Presentation on theme: "SESSION: GREEN WASTE AND STANDARDS Landfill Reuse ASTM Standard Marty Rowland. PhD P.E., Third Leg Consultants There is no comprehensive guide for municipalities,"— Presentation transcript:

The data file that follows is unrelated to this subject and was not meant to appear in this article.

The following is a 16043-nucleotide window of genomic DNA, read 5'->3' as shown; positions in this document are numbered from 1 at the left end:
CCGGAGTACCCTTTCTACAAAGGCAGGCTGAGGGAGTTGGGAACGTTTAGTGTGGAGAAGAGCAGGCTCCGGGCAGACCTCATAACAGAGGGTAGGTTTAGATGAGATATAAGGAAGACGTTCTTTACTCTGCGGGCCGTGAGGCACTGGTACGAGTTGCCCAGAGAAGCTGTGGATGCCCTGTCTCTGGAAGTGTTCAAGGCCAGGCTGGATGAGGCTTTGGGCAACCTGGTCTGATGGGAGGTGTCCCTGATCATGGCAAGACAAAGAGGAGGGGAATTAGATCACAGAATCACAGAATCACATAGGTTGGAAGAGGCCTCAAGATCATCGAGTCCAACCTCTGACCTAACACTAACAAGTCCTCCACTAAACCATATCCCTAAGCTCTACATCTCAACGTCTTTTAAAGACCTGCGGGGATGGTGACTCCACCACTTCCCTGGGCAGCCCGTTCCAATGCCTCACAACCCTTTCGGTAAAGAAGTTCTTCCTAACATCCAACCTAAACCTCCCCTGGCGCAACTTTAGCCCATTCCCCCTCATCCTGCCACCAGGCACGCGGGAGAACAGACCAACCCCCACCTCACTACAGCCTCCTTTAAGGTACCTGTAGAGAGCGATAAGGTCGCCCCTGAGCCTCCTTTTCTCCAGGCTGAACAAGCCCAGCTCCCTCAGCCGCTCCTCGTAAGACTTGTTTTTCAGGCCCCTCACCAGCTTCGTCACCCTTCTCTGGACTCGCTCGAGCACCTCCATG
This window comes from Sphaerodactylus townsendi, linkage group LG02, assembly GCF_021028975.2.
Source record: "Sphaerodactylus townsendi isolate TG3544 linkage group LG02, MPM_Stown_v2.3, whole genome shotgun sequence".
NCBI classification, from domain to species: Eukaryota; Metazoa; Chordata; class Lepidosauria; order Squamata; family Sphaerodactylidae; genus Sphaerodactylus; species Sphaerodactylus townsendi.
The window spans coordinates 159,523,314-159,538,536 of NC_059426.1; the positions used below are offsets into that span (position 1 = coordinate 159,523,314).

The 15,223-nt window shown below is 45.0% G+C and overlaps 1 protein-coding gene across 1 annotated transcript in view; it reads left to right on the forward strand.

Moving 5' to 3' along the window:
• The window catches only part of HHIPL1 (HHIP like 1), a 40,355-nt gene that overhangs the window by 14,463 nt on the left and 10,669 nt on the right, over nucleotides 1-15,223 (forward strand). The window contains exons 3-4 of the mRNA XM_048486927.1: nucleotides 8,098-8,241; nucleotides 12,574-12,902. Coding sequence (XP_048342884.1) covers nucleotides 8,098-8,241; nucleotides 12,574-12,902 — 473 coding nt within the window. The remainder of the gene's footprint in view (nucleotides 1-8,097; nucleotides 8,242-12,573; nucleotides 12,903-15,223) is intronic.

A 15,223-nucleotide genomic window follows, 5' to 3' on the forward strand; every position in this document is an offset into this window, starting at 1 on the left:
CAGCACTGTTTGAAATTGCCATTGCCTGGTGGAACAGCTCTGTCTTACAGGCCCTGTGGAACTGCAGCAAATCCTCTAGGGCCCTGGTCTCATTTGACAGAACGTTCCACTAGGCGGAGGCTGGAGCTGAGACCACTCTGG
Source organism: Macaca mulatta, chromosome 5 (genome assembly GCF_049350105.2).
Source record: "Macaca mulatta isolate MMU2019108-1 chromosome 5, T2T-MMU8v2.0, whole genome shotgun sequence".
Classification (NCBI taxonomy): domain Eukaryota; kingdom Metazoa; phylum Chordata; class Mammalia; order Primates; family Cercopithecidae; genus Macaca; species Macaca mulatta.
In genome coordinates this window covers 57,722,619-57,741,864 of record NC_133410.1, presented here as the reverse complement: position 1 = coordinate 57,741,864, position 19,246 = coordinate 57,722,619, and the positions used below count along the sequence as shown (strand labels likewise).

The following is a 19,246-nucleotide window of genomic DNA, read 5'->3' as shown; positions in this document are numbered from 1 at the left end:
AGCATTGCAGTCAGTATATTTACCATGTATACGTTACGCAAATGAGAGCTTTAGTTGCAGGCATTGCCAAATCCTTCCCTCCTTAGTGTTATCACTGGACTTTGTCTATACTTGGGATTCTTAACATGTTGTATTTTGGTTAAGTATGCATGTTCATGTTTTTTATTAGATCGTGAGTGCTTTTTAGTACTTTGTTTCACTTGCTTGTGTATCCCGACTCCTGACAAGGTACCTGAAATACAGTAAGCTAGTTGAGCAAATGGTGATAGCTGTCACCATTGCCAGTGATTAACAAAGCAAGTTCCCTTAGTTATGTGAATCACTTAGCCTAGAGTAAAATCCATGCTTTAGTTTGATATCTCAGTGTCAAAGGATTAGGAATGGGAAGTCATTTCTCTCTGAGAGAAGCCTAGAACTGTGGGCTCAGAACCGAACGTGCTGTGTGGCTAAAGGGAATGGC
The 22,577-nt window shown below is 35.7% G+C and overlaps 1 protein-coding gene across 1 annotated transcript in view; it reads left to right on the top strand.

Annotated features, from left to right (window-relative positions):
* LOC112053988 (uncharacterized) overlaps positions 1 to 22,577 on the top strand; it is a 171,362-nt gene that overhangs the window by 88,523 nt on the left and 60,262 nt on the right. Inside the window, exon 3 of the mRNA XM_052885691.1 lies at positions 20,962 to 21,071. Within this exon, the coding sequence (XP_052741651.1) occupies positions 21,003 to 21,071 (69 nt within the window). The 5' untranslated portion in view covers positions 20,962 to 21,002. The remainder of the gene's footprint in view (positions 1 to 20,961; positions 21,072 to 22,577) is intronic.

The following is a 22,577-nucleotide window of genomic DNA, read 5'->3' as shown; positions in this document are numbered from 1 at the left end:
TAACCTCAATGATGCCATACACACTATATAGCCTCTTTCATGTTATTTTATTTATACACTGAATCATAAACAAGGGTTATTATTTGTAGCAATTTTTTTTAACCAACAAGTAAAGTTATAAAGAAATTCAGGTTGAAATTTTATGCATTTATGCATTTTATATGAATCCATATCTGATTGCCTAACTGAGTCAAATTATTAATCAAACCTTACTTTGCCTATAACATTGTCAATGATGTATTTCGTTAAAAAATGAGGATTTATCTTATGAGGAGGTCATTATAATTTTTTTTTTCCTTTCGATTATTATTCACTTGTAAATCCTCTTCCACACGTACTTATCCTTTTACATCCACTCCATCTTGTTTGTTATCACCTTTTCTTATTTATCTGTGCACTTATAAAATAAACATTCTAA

SESSION: GREEN WASTE AND STANDARDS Landfill Reuse ASTM Standard Marty Rowland. PhD P.E., Third Leg Consultants There is no comprehensive guide for municipalities, regulators, or landowners for restoring waste disposal sites for beneficial reuse or guide future or active sites to productive post-closure reuse. Many legacy disposal sites cannot develop without clear direction, although many small, 50+ year old municipal trash sites contain waste that has degraded and poses only de minimis risks to human health and the environment. At other waste sites, beneficial reuse is hindered by non-standard directives of hundreds to thousands of U.S. regulators, when common approaches are clearly possible. Internationally, second and third world nations struggle to adopt safe and effective waste management practices, where reuse is not yet a consideration. Potentially valuable land stays unused or misused, municipalities lose opportunities to gain revenue, and landowners face uncertain financial risk in attempting rational reuse options. The solution is the development of an international landfill/waste site reuse guide by the consensus-driven, ASTM task group WK42846, an assemblage of environmental professionals with regulatory, consulting, and waste site management expertise. The task group anticipates having the guide published by mid-2015. The leaders of the group present the status of the guide’s development. Amanda Ludlow, Principal Scientist, Roux Associates Marty has served in many capacities as a professional environmental engineer throughout his 38 year career, including NYC Dept of Parks & Recreation contaminated soil expert, Lockheed Martin chlorinated solvent remediation specialist, hazardous waste landfill site manager, environmental consultant, and State of Michigan regulatory official. He played a leading role in the publication of the ASTM Standard E2876-13 Integrating Sustainable Objectives into Cleanups, and is task lead on ASTM work group WK42846 Beneficial Reuse of Landfills. Marty is a professional civil and environmental engineer, certified hazardous material manager, permaculture design professional, and certified Passive House designer. Amanda Ludlow, Principal Scientist at Roux Associates, Inc., has over 16 years of experience in design and implementation of natural systems for the sustainable remediation of contaminated soils and sediments, industrial and municipal wastewaters, groundwater, surface water, and stormwater. Ms. Ludlow directs the firm’s sustainable remediation practice termed Engineered Natural Systems (ENS®). Ms. Ludlow's expertise extends from constructed treatment wetlands, phytotechnologies, alternative landfill closure, and natural media filtration through the development and design of green infrastructure practices. Ms. Ludlow holds a BS in Bio Engineering, MA in Marine Biology, and a MS in Civil and Environmental Engineering. Ms. Ludlow also specializes in the assessment and restoration of sensitive habitats from freshwater wetlands and tidal wetlands to riparian ecosystems—incorporating bioengineering and living shorelines—to grassland and woodland habitats.